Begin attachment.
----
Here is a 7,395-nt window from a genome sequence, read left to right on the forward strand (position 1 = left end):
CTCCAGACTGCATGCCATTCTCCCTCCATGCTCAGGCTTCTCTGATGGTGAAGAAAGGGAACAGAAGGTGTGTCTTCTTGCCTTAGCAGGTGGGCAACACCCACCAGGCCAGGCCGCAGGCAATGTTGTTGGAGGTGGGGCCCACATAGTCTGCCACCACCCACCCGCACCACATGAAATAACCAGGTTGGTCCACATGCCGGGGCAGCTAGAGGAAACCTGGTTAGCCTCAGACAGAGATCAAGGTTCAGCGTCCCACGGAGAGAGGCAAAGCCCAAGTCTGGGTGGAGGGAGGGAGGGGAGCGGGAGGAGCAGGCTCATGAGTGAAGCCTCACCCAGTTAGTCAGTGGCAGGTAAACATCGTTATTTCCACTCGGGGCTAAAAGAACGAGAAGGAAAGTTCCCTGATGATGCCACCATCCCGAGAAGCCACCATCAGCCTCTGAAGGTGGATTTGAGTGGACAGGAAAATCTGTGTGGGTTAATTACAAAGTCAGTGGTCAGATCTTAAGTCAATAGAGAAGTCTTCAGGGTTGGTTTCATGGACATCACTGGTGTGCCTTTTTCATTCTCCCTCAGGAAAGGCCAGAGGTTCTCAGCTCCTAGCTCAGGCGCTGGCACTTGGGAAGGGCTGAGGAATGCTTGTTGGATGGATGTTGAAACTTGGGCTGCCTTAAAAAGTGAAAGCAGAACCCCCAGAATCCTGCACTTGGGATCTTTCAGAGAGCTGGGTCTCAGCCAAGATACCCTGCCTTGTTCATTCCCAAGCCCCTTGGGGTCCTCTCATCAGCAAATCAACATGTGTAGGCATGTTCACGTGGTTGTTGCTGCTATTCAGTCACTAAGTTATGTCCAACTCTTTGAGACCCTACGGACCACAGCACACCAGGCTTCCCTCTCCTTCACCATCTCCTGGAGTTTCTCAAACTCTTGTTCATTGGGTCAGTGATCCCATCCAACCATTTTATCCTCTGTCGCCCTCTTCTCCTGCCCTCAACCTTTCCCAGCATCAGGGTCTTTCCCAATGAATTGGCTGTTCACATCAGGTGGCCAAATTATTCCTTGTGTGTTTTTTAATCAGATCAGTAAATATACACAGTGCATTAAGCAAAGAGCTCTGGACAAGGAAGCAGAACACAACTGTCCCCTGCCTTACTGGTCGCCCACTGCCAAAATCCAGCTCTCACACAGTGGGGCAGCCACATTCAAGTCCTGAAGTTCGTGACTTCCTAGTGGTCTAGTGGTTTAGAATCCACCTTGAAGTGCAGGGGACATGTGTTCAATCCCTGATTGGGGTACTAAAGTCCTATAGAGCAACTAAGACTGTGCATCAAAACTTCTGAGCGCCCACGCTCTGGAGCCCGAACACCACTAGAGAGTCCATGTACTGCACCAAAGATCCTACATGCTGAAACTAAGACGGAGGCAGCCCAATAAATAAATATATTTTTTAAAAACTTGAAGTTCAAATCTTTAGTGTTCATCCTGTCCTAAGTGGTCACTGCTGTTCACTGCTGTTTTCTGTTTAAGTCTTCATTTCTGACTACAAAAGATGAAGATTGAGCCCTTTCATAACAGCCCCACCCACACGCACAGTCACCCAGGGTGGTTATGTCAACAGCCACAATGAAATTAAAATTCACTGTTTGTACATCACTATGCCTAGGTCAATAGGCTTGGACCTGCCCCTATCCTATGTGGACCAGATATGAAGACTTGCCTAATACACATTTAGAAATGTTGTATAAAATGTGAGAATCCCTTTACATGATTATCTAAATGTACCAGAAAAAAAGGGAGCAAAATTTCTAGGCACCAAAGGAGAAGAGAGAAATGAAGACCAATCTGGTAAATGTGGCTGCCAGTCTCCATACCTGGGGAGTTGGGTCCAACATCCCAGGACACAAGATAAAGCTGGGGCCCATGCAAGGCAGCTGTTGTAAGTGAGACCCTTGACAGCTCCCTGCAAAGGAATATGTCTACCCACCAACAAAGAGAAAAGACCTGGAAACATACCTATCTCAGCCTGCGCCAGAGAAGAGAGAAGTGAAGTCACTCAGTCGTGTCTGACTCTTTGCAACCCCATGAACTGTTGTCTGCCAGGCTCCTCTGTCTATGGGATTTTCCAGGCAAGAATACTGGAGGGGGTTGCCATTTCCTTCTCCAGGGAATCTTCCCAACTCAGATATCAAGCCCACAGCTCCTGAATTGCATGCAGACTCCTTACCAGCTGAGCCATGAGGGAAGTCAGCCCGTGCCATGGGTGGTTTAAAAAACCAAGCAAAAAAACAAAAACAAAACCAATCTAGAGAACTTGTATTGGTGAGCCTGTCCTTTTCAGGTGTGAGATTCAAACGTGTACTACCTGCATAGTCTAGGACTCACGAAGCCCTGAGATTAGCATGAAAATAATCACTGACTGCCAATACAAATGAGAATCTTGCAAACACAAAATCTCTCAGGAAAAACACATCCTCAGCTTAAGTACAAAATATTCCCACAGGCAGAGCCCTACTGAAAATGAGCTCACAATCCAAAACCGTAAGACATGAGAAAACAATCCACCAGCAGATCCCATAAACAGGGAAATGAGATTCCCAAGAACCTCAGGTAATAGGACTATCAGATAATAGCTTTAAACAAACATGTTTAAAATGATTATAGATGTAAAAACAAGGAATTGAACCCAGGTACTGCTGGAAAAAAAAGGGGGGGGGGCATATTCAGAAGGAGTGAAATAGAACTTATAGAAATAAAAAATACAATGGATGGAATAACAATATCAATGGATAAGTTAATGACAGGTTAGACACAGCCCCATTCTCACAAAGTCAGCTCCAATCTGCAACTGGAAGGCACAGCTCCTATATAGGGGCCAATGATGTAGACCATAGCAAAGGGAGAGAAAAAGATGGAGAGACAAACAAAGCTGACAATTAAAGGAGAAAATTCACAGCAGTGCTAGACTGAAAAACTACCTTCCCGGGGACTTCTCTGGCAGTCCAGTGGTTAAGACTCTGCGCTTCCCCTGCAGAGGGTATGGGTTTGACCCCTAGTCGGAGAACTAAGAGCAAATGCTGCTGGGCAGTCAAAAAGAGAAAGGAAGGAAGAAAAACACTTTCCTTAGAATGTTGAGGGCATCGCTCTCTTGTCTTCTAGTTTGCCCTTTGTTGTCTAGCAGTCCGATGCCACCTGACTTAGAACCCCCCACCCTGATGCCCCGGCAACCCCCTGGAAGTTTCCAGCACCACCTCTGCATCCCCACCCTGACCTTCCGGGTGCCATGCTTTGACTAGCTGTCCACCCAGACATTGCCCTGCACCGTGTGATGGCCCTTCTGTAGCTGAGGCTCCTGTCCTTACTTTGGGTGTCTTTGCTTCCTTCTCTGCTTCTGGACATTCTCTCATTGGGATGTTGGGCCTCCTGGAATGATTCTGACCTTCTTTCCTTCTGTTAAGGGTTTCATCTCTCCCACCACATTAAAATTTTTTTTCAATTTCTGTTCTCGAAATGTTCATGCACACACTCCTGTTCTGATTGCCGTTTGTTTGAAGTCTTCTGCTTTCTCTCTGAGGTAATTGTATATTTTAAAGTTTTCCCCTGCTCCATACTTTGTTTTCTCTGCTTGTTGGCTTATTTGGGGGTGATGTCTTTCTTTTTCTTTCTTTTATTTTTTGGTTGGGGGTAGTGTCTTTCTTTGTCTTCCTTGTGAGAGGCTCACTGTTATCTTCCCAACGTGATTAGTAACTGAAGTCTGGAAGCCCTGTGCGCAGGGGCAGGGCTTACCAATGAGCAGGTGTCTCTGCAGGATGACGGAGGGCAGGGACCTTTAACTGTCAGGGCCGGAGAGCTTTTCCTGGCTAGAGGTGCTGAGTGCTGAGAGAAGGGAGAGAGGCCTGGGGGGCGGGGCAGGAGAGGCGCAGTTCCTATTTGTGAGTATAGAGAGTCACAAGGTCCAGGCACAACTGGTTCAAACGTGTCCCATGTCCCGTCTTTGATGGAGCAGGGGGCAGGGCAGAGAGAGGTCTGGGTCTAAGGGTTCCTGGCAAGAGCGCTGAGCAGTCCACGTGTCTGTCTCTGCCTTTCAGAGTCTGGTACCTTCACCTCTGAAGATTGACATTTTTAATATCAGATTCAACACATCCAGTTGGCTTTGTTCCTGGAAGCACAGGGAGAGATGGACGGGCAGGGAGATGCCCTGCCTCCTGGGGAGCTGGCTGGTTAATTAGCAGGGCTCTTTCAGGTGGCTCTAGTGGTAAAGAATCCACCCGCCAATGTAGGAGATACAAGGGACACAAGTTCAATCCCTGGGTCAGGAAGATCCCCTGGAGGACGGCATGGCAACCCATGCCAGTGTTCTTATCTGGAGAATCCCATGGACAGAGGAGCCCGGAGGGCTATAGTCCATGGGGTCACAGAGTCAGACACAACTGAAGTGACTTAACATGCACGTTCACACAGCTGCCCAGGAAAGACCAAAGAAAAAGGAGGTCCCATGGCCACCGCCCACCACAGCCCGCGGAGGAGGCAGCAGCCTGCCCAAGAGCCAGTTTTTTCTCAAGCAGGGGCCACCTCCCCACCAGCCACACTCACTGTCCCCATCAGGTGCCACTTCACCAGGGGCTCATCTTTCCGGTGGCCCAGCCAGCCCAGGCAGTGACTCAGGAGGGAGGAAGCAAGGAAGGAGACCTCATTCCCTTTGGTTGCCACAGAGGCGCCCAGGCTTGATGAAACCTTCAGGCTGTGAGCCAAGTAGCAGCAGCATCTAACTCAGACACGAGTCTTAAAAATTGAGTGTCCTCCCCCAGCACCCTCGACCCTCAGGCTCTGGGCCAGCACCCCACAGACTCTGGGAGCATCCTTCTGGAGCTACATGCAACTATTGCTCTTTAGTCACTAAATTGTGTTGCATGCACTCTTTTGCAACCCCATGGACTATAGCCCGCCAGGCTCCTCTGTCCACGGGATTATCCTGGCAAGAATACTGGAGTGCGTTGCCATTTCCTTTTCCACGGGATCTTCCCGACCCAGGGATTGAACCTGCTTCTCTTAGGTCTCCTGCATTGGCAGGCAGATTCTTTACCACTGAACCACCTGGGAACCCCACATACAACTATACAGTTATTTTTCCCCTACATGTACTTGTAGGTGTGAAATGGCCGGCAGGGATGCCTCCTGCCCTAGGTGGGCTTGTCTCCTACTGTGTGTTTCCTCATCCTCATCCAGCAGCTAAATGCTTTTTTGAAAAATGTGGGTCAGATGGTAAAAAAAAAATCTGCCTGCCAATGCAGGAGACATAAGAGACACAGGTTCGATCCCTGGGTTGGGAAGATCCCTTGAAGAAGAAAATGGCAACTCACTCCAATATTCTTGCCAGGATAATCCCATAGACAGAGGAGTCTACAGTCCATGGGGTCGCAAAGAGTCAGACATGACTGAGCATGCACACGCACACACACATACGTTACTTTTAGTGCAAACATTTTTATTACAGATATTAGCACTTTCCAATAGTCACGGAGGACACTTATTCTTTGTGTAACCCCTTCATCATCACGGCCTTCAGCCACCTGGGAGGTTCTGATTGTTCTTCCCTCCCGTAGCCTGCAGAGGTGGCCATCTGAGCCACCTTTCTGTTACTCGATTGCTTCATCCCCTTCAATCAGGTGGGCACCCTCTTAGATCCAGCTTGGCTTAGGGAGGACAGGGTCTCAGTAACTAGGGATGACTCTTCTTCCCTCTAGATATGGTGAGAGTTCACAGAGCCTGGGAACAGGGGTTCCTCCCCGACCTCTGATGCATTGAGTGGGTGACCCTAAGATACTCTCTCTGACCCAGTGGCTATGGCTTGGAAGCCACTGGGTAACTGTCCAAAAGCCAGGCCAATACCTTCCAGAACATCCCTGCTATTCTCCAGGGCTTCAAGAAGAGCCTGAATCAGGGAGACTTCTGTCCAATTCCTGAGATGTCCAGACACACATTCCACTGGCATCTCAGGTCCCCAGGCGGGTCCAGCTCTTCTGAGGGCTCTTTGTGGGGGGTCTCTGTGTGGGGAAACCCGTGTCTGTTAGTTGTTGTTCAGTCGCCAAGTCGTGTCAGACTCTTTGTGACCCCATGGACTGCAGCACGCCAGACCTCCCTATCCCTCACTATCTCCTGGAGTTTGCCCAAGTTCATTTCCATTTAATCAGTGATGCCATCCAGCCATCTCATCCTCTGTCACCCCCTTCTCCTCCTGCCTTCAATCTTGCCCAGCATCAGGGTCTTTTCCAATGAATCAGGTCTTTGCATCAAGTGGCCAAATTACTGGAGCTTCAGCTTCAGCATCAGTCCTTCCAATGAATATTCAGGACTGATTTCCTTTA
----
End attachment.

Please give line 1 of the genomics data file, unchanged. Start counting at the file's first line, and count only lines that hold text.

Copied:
Here is a 7,395-nt window from a genome sequence, read left to right on the forward strand (position 1 = left end):